We got our first visit from Argentina over the weekend, so I wanted to do a little bit to welcome Argentina to the Eff You family. We'll start with the basics:
Argentina, officially the Argentine Republic, is a federal republic located in southeastern South America. Sharing the Southern Cone with its smaller neighbour Chile, it is bordered by Bolivia and Paraguay to the north; Brazil to the northeast; Uruguay and theSouth Atlantic Ocean to the east; Chile to the west and the Drake Passage to the south.It is worth noting, of course, that Argentina's claims over the Falklands, South Georgia and South Sandwich Islands are, to say the least, disputed by Great Britain, whose subjects actually occupy those islands and pretty much always have. But I digress.
With a mainland area of 2,780,400 km2 (1,073,500 sq mi),[B] Argentina is the eighth-largest country in the world, the second-largest in Latin America, and the largestSpanish-speaking one. Argentina claims sovereignty over part of Antarctica, the Falkland Islands, South Georgia and the South Sandwich Islands.
Argentina was one of the world's top 10 economies early in the 20th Century, and was a top 25 economy into the 1940s. A period of political instability starting in the 1930s was largely responsible for the drop, but the country's real decline began following the election as president of Juan Peron in 1946. Peron, a fervent supporter of Nazi Germany during World War II, nationalized industries and basically put the "Socialist" back in "National Socialist." Dramatic overspending by the government (sound familiar?) damaged the economy, and while Argentina has gone through periods where it rejected Peronist socialism, it has never been far from power. The current regime is led by second-term President Cristina Elisabet Fernández de Kirchner, who carries on the socialist policies of her predecessor as president, her late husband, Nestor Kirchner. Her tenure has not been good for Argentina's long-term prospects, economically:
The government expanded state intervention in the economy throughout 2012. In May 2012 the Congress approved the nationalization of the oil company YPF from Spain's Repsol. The government expanded formal and informal measures to restrict imports during the year, including a requirement for pre-registration and pre-approval of all imports. In July 2012 the government also further tightened currency controls in an effort to bolster foreign reserves and stem capital flight. In October 2013, the government settled long-standing international arbitral disputes dating back to before and following the 2001 Argentine financial crisis. During 2014, the government continued with expansionary fiscal and monetary policies and foreign exchange and imports controls. Between 2011 and 2013, Central Bank foreign reserves had dropped $21.3 billion from a high of $52.7 billion. In July 2014, Argentina and China agreed on an $11 billion currency swap; the Argentine Central Bank has received the equivalent of $3.2 billion in Chinese yuan, which it counts as international reserves.Yeah, Wikipedia doesn't mention that shit, since the site hates to acknowledge the failure of socialism. But hey. What's at little debt default among friends? And some high inflation and prolonged recession? Shit, bad things happen to good people, right?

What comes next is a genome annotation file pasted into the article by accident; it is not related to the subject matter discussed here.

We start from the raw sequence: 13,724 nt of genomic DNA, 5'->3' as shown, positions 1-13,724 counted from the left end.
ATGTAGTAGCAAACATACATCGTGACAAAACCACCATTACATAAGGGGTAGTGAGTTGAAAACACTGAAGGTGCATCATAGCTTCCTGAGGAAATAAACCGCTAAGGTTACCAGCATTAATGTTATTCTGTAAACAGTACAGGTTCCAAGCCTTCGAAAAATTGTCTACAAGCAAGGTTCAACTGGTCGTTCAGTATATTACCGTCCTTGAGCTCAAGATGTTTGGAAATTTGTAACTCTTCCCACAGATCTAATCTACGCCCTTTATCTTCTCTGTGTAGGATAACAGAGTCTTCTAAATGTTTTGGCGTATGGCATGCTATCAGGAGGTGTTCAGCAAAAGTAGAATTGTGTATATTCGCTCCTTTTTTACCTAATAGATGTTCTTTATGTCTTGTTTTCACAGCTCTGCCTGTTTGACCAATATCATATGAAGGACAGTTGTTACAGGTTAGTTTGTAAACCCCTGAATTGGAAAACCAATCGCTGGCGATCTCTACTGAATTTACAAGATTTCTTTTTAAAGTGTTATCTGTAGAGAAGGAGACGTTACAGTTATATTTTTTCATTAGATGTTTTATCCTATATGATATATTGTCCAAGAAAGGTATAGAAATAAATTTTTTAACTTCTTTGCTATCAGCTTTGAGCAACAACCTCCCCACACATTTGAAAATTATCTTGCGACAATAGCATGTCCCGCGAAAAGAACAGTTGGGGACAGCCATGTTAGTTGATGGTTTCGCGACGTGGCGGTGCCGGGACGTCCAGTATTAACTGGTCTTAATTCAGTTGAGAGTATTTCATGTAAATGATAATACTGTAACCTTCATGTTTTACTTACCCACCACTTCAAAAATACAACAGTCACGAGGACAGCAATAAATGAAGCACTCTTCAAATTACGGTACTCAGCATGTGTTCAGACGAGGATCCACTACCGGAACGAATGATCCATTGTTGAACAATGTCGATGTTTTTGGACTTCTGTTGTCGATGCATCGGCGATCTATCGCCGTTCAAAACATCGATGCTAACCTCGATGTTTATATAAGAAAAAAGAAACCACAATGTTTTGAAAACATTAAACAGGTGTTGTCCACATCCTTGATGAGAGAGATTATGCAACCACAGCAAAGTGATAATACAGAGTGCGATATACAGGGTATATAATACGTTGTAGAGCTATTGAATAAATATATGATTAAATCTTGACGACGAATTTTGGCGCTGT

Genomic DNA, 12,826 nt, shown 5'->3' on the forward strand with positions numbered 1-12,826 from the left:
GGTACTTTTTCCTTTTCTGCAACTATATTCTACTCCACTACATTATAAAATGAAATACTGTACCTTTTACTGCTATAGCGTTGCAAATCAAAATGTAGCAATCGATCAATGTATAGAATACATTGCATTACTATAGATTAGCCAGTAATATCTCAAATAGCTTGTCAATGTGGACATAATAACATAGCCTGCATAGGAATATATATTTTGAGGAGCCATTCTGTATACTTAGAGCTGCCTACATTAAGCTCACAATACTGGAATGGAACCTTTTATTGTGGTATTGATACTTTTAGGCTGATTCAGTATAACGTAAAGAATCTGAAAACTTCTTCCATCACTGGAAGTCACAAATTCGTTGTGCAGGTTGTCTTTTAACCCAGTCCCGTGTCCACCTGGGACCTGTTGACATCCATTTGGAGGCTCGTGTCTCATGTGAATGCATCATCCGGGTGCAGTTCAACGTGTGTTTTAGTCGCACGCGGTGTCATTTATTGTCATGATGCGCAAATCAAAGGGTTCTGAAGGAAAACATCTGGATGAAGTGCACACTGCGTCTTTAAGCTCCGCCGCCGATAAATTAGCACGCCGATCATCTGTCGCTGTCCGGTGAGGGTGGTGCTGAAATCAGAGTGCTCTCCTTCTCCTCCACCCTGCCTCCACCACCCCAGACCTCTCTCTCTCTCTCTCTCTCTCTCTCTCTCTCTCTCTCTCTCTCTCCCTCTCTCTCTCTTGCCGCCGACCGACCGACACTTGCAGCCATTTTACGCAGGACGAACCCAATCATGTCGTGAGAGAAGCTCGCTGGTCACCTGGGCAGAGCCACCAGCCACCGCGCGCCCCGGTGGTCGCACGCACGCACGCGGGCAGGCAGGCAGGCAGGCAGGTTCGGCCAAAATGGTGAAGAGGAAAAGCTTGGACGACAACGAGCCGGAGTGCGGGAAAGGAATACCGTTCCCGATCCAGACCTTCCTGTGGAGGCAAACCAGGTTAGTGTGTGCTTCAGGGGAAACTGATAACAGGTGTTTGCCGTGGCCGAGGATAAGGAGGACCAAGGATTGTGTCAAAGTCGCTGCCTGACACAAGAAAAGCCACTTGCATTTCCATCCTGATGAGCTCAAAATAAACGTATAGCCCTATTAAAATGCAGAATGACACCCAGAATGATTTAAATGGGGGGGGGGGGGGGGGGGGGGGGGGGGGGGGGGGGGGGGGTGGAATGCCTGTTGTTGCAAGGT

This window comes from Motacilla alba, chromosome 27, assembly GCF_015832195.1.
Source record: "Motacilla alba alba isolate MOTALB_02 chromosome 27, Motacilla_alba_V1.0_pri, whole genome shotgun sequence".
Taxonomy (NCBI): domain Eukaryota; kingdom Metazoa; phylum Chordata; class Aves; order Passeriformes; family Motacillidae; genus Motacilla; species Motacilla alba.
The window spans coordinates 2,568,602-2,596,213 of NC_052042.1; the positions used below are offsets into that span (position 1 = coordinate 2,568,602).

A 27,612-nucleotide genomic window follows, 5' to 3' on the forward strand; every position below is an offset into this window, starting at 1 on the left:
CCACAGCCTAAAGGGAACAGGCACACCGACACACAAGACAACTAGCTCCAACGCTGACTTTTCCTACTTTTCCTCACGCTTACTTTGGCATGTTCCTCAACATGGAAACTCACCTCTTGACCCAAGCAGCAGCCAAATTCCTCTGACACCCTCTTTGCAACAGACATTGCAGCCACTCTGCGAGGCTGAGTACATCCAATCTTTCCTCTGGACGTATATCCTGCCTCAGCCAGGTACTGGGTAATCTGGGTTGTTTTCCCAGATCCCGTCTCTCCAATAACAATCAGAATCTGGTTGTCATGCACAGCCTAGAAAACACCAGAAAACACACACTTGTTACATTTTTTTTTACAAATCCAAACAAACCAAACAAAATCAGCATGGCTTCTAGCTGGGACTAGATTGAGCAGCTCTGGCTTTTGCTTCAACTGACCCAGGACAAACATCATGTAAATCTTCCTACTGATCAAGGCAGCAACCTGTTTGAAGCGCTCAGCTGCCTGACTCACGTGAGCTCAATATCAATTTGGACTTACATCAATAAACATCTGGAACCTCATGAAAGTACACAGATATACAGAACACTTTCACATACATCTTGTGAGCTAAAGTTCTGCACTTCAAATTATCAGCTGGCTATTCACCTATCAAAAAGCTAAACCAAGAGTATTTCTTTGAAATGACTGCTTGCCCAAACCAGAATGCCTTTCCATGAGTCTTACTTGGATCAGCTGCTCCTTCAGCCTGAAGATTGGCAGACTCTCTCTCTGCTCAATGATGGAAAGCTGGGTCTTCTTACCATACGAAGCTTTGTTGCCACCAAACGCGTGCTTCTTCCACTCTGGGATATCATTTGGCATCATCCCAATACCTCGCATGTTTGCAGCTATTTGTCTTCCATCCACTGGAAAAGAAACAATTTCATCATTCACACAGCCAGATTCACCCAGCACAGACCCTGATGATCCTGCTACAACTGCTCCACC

In 2014, the government also took some measures to mend ties with the international financial community, including engaging with the IMF to improve its economic data reporting, reaching a compensation agreement with Repsol for the expropriation of YPF, and agreeing to pay $ 9.7 billion in arrears to the Paris Club over five years, including $606 million owed to the United States. In July 2014, Argentina made its first payment to Paris Club creditors since the country’s 2001 financial crisis. At the same time, the Argentine government in July 2014 entered a technical default on its external debt after it failed to reach an agreement with holdout creditors in the US. The government’s delay in reaching a settlement and the continuation of interventionist and populist policies are contributing to high inflation and a prolonged recession, according to private analysts.
Anyway, welcome to Eff You nation, Argentina. You might want to consider a new economic course, but keep visiting, regardless, and bring your friends.